Syrian Refugee Family Greensboro
Helping Hand,  News

Helping Local Syrian Refugee Families

College Park is helping two Syrian refugee families that have landed in Greensboro. In addition to many household items and clothing that members are donating, our Syrian Refugee Fund will help with rent and other expenses to help them get established in a very strange place for them.

DONATIONS: We are grateful for so many donations of time and household goods to get these two families established. Right now, money is the most useful since we can take the families shopping for what they want (including groceries) and pay for rent and utilities. Our Christmas Eve offering of $3,500 went to our Syrian Refugee Fund, and you can donate money online at any time or mail your check to our church office (1601 Walker Ave, Greensboro, NC 27403).

A new, private Facebook group “CP Refugee Support” has been started and managed by Michael Usey. If you want to be added to this group for many more details, message him on Facebook.

The first family with five boys, ages 1, 2, 6, 9 and 11 (Amani, Quesay, Mohammad, Ahmad, Mutasembellah, Montaserbillah) arrived a few months ago and needs our help to get set-up in a much better apartment. The second family (Raveen, Mohammad & Moumenarrived) arrived on January 19th (pic above). If you want to write welcome notes, mail to the church office. Read below for updates…

February 18, 2017: The new apartment for the first family of 7 is set up beautifully thanks to many hard working folks and generous donations of furnishings. A big group cleared out their home (where the toddler was mauled by the dogs) today so the family does not have to return. See the many news features from this week.

February 14, 2017: Tragically, the 19-month old son of our first refugee family was mauled this morning by two pit bulls. He is in Brenner’s Hospital at Baptist in serious condition (in surgery for many hours today). Please pray for his recovery and his family that does not speak English. Meanwhile, we are setting up their new apartment so they can move. A GoFundMe campaign has been set up to raise money to help with this family. Also, we need volunteers to help set up their new apartment and move furniture and other donations from the church.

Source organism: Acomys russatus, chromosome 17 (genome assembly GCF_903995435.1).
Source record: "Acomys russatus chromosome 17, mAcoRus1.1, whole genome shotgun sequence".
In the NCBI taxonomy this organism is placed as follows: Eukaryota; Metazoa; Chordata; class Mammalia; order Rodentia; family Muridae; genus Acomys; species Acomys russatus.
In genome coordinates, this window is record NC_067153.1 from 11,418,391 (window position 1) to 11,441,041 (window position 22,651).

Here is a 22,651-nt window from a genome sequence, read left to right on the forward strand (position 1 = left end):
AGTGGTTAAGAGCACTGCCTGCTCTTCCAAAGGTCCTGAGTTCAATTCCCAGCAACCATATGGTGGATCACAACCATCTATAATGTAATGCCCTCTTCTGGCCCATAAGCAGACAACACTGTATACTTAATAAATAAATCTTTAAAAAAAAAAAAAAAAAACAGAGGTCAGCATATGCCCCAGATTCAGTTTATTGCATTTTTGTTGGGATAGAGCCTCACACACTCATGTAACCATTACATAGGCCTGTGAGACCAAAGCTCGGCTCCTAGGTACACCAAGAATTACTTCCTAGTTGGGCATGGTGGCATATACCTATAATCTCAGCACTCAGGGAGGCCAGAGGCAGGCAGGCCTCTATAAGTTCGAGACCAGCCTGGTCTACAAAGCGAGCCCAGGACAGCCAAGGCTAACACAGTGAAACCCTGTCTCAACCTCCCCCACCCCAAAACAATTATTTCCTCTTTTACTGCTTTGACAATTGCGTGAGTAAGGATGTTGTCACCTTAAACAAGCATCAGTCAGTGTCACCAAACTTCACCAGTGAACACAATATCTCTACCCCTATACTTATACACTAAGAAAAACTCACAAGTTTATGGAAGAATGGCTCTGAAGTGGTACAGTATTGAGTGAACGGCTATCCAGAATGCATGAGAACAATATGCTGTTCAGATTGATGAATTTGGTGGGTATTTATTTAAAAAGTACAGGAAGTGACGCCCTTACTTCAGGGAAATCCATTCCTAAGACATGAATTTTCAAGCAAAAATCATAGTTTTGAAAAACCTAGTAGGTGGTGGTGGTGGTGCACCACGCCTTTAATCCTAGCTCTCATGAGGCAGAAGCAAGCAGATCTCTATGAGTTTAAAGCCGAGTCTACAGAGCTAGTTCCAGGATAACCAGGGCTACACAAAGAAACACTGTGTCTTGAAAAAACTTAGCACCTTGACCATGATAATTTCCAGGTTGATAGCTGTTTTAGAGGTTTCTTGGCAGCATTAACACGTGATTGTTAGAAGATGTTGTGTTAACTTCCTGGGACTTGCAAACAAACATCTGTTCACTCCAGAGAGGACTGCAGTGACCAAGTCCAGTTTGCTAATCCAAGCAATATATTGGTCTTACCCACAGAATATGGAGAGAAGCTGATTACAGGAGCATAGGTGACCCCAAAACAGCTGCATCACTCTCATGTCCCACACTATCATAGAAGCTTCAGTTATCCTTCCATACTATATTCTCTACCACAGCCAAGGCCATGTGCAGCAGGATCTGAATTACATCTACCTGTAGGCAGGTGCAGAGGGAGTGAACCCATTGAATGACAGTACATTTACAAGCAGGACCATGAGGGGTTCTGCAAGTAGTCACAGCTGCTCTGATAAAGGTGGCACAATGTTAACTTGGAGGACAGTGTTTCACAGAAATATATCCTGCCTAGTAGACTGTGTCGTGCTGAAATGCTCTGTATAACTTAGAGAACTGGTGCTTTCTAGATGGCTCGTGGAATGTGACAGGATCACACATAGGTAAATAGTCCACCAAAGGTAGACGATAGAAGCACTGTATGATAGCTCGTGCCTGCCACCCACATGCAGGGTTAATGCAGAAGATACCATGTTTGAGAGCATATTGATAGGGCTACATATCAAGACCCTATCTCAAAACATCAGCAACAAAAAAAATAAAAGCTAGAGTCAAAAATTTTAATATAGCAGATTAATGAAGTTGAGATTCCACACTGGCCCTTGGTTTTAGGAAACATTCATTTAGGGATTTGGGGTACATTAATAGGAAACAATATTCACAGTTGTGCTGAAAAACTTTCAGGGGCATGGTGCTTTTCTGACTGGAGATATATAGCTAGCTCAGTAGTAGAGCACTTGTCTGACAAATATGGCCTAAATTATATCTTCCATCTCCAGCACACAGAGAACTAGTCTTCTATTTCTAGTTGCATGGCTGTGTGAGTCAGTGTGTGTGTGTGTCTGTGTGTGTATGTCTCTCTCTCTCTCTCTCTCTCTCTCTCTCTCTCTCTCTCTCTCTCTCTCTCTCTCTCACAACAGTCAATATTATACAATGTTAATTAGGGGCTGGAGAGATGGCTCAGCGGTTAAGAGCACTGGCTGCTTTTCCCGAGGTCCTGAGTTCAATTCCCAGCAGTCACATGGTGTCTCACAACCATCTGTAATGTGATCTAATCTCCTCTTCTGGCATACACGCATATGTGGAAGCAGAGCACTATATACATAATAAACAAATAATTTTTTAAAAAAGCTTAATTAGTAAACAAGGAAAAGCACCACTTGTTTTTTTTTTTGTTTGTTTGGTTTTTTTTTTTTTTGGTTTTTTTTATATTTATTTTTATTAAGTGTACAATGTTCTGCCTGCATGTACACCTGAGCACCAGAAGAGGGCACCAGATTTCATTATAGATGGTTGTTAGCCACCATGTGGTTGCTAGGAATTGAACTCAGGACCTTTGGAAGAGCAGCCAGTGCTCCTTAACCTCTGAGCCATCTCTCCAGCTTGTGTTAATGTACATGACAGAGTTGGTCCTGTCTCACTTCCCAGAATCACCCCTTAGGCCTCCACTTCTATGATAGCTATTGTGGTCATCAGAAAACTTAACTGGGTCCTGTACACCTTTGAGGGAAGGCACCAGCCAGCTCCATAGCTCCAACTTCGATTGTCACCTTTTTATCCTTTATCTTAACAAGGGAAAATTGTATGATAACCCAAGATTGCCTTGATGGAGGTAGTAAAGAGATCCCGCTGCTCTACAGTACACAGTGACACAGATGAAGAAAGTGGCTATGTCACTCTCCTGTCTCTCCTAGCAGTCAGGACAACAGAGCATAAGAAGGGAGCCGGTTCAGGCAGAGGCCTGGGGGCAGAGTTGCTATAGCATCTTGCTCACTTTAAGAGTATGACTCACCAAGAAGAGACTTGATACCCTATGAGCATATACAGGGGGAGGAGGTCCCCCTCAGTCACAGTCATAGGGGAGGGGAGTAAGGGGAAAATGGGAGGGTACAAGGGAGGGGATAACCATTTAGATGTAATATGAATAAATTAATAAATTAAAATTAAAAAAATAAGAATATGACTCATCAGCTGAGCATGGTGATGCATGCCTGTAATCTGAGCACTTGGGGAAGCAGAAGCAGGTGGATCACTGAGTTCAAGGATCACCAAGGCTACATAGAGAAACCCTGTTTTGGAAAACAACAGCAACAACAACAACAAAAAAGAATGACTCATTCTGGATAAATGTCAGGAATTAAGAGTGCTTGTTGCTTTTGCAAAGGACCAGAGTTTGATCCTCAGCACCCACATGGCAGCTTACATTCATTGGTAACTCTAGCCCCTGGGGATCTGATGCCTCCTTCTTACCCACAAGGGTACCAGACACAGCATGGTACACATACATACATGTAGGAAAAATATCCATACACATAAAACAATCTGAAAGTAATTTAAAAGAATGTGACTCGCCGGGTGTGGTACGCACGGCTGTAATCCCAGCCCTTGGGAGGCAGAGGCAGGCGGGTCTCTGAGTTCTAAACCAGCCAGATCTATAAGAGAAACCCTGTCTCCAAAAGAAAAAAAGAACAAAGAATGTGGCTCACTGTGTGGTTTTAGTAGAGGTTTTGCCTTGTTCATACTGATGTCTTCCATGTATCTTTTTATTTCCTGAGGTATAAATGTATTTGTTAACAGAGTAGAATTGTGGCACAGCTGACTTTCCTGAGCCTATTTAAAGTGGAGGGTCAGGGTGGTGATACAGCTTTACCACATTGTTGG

Local News Features 2/15/17 about CP setting up apartment:

February 5, 2017: Front page feature on the News & Record – read it online.

February 2, 2017 from Stephanie Kretz: Another full day for our fam yesterday. A few highlights:
— Internet set up
— donated computer delivered
— Home furnishings “shopped” for (Raveen selected sofa, lamps, dresser end table, more) from donations stash at church. No surprise she has remarkable design eye.)
— Ditto re clothing “shopping”
— MORE cool, useful donations (incl membership to renaissance co-op)
— “God moment” Literally on our way to Target, we were informed of and given sizeable Target gift card by anon donor.
— Raveen likes Target
— Toddler Mohammad is a ball of happy energy
— rapidly improving English
— culture class all morning by our resettlement agency
— MD appointments “this close” to being in place
— gratitude and joy from all our family
— simple, delicious (!) supper prepared by raveen at home for 3 CP guests

This post would be even longer if we attempt to name the myriad folks who help. So many of YOU are doing cool thing(s).

February 1, 2017 from Brooke Townsend: The Nazareth Bread Company on W Market is a wonderful place to take our new friends to. They have a small market of Middle Eastern foods and speak Arabic. I took Amani there today with her boys and we got a few groceries. The owner gave her extra bread and cookies for the boys. I hear many families use the space to gather as a community. Though transportation may be a challenge for our families to utilize this resource, it’s definitely something to let them know about. As we all know, building a sense of community is so vital to calling a place home.

January 30, 2017 News Story

January 30, 2017 from Michael Usey: Things to know about local refugee resettlement:

  • Refugees eligible to enter the United States are vetted through a process that originates with UNHCR and includes various intelligence agencies and U.S. government organizations. The process requires face-to-face interviews, biometric and medical screening, and cultural orientation classes
  • Refugee resettlement in the U.S. is a federally funded program with a model of refugee self-sufficiency as the goal
  • Average vetting process takes 4 to 10 months
  • Syrians are already subject to an enhanced vetting process that takes an average of 18 to 24 months
  • Refugees enter the U.S eligible for employment
  • Local resettlement agencies help place refugees in suitable jobs
  • Refugees are eligible to receive the same social service benefits as American citizens
  • Local refugees receive a one-time “Reception and Placement Fund” between $900- $1100 per person, depending on the resettlement agency. Most resources go towards household set-up and must be used within 90 days.
  • Agencies such as UNCG’s Center for New North Carolinians and New Arrivals Institute provided various support services once refugees are resettled